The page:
Far back in the seemingly empty land that was all but overlooked by the makers of American films, the Man of Idaho owned an enormous ranch. Yet the ranch, for all its size, was hardly visible from the few roads in the neighborhood. It lay in a shallow part of the landscape, between two gentle slopes that looked from a distance like the one gradual hill. Any fool, I thought, could have located his ranch in some steep valley behind mountain peaks, like some lost world in a comic-strip adventure. But then the very mountains that were meant to hide the secret place would actually tempt and challenge intruders. The Man of Idaho laid out his ranch, his gardens, his house, and the rooms inside it with cunning and pretense. Everything looked ordinary and uninviting at first glance. Bands of cowboy-actors could perform their absurd routines almost at the edge of my hero’s property but quite unaware of the riches hidden from their view — just as the people around me in Bendigo could not guess what was doubly hidden inside me.
Although he was a considerable landowner, the Man of Idaho was an indoors man. I had not heard that phrase in those days; I first read it years later in an account by Hugh Hefner of his way of life. But the Man of Idaho was an unusual sort of playboy. The only pleasures he indulged in were the pleasures that I had decided were the most lasting and satisfying.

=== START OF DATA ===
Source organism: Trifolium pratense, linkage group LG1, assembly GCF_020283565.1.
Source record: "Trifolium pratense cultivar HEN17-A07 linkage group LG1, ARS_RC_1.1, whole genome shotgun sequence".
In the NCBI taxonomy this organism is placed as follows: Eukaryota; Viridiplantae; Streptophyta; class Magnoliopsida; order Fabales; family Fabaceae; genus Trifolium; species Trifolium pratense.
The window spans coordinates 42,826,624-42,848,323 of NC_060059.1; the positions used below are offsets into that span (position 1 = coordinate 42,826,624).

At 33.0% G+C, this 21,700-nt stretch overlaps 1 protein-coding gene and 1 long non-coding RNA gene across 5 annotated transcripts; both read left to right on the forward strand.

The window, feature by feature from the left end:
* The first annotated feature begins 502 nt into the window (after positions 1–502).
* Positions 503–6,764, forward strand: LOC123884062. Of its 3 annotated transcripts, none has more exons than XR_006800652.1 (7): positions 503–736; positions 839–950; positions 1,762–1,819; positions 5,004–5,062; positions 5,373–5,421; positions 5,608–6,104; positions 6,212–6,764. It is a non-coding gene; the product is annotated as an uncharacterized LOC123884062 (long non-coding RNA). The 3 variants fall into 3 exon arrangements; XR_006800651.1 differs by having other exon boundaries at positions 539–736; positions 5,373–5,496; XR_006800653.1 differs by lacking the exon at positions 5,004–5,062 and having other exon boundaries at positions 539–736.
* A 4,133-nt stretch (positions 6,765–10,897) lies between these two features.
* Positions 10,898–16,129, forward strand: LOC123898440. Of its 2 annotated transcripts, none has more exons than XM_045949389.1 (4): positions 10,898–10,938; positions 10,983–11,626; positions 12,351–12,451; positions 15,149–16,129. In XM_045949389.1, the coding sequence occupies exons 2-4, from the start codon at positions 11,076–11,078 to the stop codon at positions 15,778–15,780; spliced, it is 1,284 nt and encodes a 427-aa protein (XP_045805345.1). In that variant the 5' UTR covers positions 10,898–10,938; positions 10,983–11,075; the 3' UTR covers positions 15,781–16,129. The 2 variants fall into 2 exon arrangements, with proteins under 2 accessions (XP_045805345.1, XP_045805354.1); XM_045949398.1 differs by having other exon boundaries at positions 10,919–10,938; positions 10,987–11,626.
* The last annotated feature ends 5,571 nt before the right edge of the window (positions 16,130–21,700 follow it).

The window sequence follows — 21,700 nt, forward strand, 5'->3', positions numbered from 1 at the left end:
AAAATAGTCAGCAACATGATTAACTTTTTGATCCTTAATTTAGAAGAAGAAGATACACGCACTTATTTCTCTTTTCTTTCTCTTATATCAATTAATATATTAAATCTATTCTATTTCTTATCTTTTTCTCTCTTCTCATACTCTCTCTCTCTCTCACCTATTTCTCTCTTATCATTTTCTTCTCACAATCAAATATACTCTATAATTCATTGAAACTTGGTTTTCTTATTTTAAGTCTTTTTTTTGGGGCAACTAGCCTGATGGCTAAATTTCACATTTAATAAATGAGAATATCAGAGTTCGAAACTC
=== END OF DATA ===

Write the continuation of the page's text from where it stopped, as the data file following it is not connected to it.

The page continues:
Two events in my childhood impressed me so deeply that I have still not traced the whole pattern of their influence in my thinking and feeling.
I was one of a line of schoolchildren shuffling through the dust under the elms in Rosalind Park and up the hill toward the Capitol Theatre to practice for our end-of-year concert. High on the hill, we climbed a wooden staircase toward the rear door of the theatre. On the last landing of the staircase, and just before I stepped into the dark theatre, I turned and looked back. Half the city of Bendigo lay below me. The shimmering iron roofs and drooping treetops, the glimpses of orange-gold gravel — everything I saw begged me to stare and interpret. I was looking at a map of the richest pleasures I knew. The long summer holidays were only days away. Anything I could fancy myself doing on blazing afternoons or in the long hot evenings — the site of it was hidden in that intricate pattern of roofs and trees.